First Thing, Daily Maverick's flagship newsletter

Join the 230 000 South Africans who read First Thing newsletter.

We'd like our readers to start paying for Daily Maverick

More specifically, we'd like those who can afford to pay to start paying. What it comes down to is whether or not you value Daily Maverick. Think of us in terms of your daily cappuccino from your favourite coffee shop. It costs around R35. That’s R1,050 per month on frothy milk. Don’t get us wrong, we’re almost exclusively fuelled by coffee. BUT maybe R200 of that R1,050 could go to the journalism that’s fighting for the country?

We don’t dictate how much we’d like our readers to contribute. After all, how much you value our work is subjective (and frankly, every amount helps). At R200, you get it back in Uber Eats and ride vouchers every month, but that’s just a suggestion. A little less than a week’s worth of cappuccinos.

We can't survive on hope and our own determination. Our country is going to be considerably worse off if we don’t have a strong, sustainable news media. If you’re rejigging your budgets, and it comes to choosing between frothy milk and Daily Maverick, we hope you might reconsider that cappuccino.

We need your help. And we’re not ashamed to ask for it.

Our mission is to Defend Truth. Join Maverick Insider.

Support Daily Maverick→
Payment options

Learners picket in Pretoria over govt scrapping deadlin...

South Africa


Learners picket in Pretoria over govt scrapping deadlines to fix schools

Learners protested outside the Department of Basic Education in Pretoria on Friday against proposed amendments to the minimum norms and standards for public school infrastructure. (Photo: Magnificent Mndebele)

Department says learners’ memo will be considered along with other public comments on its proposed amendments.

About 150 Equal Education (EE) members and learners from over 50 schools protested outside the Department of Basic Education office in Pretoria on Friday. They were objecting to proposed amendments to the minimum norms and standards for public school infrastructure.

Under new draft amendments, deadlines have been removed for when government must eradicate pit latrines and provide classrooms and basic services such as water and electricity.

Last week, EE and Equal Education Law Centre (EELC) wrote a letter to the department condemning its proposed changes to the Norms and Standards for Public School Infrastructure regulations. After the outcry that followed, the department extended the deadline for public comment from 10 to 31 July. The original deadline fell within the school holiday period.

“Without the urgency and accountability that is demanded by the deadlines, poor and working-class communities will never know when their schools will be fixed,” said EE Jay-Dee Cyster in a statement.

In a memorandum on Friday, the learners asked the department to use plain and simple language in the regulations so that the public could easily understand it.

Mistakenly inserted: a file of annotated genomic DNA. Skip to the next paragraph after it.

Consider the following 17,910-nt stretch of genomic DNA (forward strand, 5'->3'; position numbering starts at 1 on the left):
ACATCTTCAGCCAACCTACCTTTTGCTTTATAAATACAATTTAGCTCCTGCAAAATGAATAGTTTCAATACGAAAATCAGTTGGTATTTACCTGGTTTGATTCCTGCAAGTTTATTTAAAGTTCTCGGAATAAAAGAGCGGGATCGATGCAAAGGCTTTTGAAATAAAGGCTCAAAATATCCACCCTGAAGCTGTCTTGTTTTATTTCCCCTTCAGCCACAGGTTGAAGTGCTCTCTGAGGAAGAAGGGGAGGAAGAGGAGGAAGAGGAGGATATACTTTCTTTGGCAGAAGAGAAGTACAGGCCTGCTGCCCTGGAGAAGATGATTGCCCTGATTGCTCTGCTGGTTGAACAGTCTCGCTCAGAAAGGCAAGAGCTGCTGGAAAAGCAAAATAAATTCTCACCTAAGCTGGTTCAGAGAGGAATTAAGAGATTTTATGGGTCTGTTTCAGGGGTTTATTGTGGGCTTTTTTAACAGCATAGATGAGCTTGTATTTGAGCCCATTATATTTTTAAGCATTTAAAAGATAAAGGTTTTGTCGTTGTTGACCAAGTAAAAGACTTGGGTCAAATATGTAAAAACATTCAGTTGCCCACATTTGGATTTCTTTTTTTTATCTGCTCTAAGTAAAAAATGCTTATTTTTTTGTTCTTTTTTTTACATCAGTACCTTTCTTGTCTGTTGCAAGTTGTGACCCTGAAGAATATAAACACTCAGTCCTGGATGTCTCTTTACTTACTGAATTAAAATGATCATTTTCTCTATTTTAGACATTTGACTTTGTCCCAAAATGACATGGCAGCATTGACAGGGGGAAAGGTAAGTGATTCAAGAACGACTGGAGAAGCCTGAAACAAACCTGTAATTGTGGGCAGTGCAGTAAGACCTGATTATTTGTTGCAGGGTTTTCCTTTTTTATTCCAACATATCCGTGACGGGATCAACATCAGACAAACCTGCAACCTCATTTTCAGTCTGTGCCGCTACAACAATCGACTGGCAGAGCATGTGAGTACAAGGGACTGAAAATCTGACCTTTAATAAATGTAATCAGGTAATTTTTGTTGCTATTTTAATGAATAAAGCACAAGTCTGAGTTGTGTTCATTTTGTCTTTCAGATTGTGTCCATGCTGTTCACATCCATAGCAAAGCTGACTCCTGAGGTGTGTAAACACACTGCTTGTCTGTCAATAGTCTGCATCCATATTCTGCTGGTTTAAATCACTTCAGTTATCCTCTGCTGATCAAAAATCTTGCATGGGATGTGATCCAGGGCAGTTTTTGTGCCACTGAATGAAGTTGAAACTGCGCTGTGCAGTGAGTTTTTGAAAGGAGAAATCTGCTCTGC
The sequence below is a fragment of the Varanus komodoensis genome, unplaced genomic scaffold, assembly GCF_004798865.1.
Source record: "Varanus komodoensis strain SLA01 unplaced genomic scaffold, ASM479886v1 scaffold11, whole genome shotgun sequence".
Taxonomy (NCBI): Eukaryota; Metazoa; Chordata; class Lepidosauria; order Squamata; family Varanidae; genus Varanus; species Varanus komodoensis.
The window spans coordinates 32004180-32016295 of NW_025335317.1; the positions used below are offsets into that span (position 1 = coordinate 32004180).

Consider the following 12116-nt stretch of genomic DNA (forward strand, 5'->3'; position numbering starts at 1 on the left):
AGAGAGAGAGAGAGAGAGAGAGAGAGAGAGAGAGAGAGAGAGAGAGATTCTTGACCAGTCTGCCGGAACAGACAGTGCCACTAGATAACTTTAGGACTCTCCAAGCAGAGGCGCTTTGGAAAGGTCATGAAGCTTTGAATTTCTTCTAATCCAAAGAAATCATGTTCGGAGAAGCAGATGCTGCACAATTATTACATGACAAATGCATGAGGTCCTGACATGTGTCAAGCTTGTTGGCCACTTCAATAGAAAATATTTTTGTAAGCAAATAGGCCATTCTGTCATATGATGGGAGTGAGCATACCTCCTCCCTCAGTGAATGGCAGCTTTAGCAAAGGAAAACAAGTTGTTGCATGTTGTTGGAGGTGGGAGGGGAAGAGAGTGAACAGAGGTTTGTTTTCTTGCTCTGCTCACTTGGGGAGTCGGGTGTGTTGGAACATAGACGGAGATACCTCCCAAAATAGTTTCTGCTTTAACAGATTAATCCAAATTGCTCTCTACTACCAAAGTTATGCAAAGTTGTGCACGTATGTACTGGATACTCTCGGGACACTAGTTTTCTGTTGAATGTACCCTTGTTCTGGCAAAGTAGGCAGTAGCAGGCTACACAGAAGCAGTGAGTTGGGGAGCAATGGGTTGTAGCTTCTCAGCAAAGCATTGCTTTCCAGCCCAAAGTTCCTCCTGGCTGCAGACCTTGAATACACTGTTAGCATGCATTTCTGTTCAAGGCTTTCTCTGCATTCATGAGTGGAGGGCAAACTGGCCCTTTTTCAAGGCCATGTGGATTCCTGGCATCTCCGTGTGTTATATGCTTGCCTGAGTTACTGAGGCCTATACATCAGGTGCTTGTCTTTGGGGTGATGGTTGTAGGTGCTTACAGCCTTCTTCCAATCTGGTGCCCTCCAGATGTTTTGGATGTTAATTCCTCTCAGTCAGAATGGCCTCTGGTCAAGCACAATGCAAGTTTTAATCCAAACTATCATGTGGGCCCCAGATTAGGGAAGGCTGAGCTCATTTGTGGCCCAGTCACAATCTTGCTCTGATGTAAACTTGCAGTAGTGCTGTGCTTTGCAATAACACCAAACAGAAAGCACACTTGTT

EE is also demanding that the department immediately eradicate pit toilets at all schools.

Head of research at EE Hopolang Selebalo said, “The biggest struggle is at rural schools. These are the most under-resourced schools. We know that pit latrines exist predominantly in KwaZulu-Natal, Eastern Cape and Limpopo.”

The first deadline was to ensure that schools had water, electricity, sanitation and safe infrastructure by 29 November 2016. This deadline was missed by several provincial education departments.

Schools were then meant to have fences, telephones and internet access by 29 November 2020 but this is still not the case at many schools.

Selebalo questioned the timing of the department’s proposal to scrap the deadlines because 2023 is the next deadline for the provision of libraries and laboratories in schools. It is unlikely that the department would meet this deadline.

“To remove those safeguards in the law is regressive and does not take the best interest of a child to heart,” said Selebalo.

EE also wants the education minister and the provincial MEC to host public meetings by no later than 29 November to discuss the progress of eradicating poor school infrastructure backlogs.

The memo was received by department spokesperson Elijah Mhlanga. “We will take it to the committee that is processing all the public comments received between now and 31 July,” he said. DM

Gugulesizwe Khumalo is an Equaliser and Grade 11 learner from Phakamani Secondary School in Etwatwa, east of Gauteng. (Photo: Magnificent Mndebele)

First published by GroundUp.


Comments - share your knowledge and experience

Please note you must be a Maverick Insider to comment. Sign up here or sign in if you are already an Insider.

Everybody has an opinion but not everyone has the knowledge and the experience to contribute meaningfully to a discussion. That’s what we want from our members. Help us learn with your expertise and insights on articles that we publish. We encourage different, respectful viewpoints to further our understanding of the world. View our comments policy here.

No Comments, yet

Please peer review 3 community comments before your comment can be posted